Jason Genco of Frewsburg, NY won the Eriez track title for now the second time. He has also captured a championship at Stateline in the RUSH Late Models. Prior to getting into a Late Model, Genco raced a Street Stock for two years and a Modified for three other seasons. “It’s fantastic,” said Genco of the RUSH Series, who finished second in points his first season on the road with the Sweeney Touring Series in addition to second in the National Weekly Series and fourth in the “Summer Chase”. “I don’t think there’s a better Crate Late Model Series anywhere. It’s only going to get stronger. Every year there are more and more cars joining the Series and oh by the way, the teching is great.”
The Fulton Speedway title was won by Jason Parkhurst of Volney, NY. The 37 year old racer has been racing for 15 years. He’s driven a Sportsman, a Pro Stock, and now the RUSH Late Model. This is Jason’s first ever championship. “It sure took me awhile to get one,” laughed Parkhurst, who turned in an impressive second place finish in his first ever Sweeney Tour start on July 3 at Weedsport. “I like how we travel to different tracks and of course the teching. They have a general set of rules up and down the coast.”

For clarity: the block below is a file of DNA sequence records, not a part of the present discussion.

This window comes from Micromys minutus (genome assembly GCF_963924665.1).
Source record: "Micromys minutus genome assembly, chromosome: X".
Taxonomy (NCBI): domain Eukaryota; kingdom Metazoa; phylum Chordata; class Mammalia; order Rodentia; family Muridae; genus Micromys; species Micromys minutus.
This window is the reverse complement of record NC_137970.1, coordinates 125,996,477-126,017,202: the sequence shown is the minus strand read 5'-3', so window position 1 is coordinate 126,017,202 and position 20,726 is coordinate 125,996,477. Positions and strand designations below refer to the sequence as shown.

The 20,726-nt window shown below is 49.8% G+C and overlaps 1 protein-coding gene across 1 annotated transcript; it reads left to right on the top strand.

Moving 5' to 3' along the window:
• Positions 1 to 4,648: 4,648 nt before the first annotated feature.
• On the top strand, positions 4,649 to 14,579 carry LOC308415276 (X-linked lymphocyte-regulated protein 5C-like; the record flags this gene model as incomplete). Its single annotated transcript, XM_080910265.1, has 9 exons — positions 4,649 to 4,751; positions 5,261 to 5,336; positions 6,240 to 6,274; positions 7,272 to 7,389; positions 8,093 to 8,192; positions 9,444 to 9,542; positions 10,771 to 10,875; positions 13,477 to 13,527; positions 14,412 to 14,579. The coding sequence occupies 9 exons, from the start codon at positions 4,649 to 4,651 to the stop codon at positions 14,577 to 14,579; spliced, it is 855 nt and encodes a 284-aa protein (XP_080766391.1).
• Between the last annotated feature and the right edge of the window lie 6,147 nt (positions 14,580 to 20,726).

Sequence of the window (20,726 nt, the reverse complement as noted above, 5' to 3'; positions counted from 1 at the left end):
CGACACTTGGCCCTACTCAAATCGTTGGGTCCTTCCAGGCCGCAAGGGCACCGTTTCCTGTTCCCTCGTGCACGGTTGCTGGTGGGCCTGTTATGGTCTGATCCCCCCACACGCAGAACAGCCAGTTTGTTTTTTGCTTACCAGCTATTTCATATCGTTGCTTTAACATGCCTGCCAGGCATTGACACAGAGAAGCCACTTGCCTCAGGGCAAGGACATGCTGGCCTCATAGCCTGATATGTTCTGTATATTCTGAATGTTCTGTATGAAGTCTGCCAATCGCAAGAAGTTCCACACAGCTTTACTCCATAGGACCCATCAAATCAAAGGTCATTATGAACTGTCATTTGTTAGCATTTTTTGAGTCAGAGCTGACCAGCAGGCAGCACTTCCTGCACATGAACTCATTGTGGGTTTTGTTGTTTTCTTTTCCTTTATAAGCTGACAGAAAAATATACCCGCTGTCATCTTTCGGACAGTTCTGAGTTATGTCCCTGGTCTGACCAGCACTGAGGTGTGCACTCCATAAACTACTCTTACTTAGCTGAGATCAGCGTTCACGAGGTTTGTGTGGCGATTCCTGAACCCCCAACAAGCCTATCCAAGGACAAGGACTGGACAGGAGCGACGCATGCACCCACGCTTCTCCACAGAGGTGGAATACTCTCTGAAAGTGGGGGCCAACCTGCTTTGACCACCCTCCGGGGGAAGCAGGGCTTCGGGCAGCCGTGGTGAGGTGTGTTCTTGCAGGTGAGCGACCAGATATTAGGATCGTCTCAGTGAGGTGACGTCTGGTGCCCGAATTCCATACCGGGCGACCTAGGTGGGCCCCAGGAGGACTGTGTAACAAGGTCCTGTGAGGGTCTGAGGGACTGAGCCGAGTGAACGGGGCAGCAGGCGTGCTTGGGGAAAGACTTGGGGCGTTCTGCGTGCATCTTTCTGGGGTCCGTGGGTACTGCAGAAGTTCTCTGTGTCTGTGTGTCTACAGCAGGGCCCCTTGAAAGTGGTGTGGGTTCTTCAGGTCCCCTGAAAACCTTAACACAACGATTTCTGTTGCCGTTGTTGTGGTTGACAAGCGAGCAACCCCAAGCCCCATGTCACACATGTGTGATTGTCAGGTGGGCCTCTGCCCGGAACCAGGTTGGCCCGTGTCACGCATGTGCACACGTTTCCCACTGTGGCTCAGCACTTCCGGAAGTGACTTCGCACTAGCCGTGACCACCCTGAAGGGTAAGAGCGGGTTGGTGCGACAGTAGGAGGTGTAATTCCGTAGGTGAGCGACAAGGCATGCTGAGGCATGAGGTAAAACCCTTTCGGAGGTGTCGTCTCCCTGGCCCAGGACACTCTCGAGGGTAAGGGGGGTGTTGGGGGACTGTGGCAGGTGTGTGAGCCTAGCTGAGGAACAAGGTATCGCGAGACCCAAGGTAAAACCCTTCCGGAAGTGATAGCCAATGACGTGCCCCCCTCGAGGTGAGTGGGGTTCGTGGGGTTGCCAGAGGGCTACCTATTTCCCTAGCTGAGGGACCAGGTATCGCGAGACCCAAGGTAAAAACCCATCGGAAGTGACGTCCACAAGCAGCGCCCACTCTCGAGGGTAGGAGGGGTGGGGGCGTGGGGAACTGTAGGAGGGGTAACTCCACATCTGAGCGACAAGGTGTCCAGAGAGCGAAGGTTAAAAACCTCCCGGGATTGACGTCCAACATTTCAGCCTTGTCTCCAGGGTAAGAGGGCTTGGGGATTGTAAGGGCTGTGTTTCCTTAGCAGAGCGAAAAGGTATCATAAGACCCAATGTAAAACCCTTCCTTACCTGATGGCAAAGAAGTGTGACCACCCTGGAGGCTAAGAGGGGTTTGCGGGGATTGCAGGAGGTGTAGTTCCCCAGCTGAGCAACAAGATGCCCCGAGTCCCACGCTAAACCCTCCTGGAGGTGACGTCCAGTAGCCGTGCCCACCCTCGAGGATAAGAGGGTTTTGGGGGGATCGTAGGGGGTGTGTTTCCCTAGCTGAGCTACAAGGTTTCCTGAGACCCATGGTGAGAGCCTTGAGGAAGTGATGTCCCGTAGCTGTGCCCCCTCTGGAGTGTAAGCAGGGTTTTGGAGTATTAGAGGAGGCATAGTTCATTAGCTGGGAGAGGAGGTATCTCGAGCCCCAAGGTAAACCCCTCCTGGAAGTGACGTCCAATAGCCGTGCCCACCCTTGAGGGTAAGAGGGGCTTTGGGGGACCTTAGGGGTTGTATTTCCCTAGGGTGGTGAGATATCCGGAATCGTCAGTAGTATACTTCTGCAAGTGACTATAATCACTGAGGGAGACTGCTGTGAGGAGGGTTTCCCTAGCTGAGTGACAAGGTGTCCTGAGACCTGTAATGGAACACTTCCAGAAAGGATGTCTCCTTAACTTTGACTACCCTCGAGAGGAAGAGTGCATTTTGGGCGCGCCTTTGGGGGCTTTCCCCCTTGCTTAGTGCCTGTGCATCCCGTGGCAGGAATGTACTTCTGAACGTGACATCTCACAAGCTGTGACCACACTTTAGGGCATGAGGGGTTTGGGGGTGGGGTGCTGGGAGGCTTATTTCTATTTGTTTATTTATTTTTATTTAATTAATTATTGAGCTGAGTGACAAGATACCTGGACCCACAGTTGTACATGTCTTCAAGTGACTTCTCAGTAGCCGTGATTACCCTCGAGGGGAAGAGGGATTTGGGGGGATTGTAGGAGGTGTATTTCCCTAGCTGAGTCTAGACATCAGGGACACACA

J.J. Mazur of Batavia, NY was on top of the points at Genesee at season’s end. This was only his third season in a RUSH Late Model and he has repeated as champion at Genesee over the last two seasons. Mazur also has finished ninth and seventh in points in the last two years on the Sweeney Tour.
“It’s a good Series and keeps everyone on the same page and gives the ordinary guy a shot, plus it’s economical,” said Mazur who is 36. “When we sold everything from our BRP Super Stock and got into a Crate Late Model, we started running back up front again. The future is great with the car counts going up.”
Justin Lamb of Coraopolis, Pa., won the RUSH Late Model championship at Pittsburgh for the second straight season. Lamb, who is 36, is now in his 11th year of racing, and even picked up a win for being a car owner as Keith Barbara won in a substitution role on September 29. Last year, Lamb also won the RUSH Bilstein Bandit championship.
“I think the Series is great because it gives people an affordable option to race a Late Model without spending $100,000,” said Lamb. “If it wasn’t for RUSH I wouldn’t be doing this at all. I think the future of RUSH is going to be the weekly shows with the Super Lates just running specials. All of the divisions of RUSH will become the weekly shows.”
Chas Wolbert of Warren, Ohio won the RUSH Sportsman Mods track title at Pittsburgh this year. He is the youngest driver of all the track champions. The 24-year-old driver of the #c3 has been racing for 11 years, beginning his career with go-karts. Wolbert then moved to Dwarf Cars and Mod Lites with the 2018 season being his third in the RUSH Sportsman Modifieds. “This is my first real championship and it’s great,” said Wolbert. “The class has grown again this year. The competition gets bigger and better and you have to be on top of your game when you unload at the track. I look for the division to grow with different tracks involved. I will be back next year to defend my title.”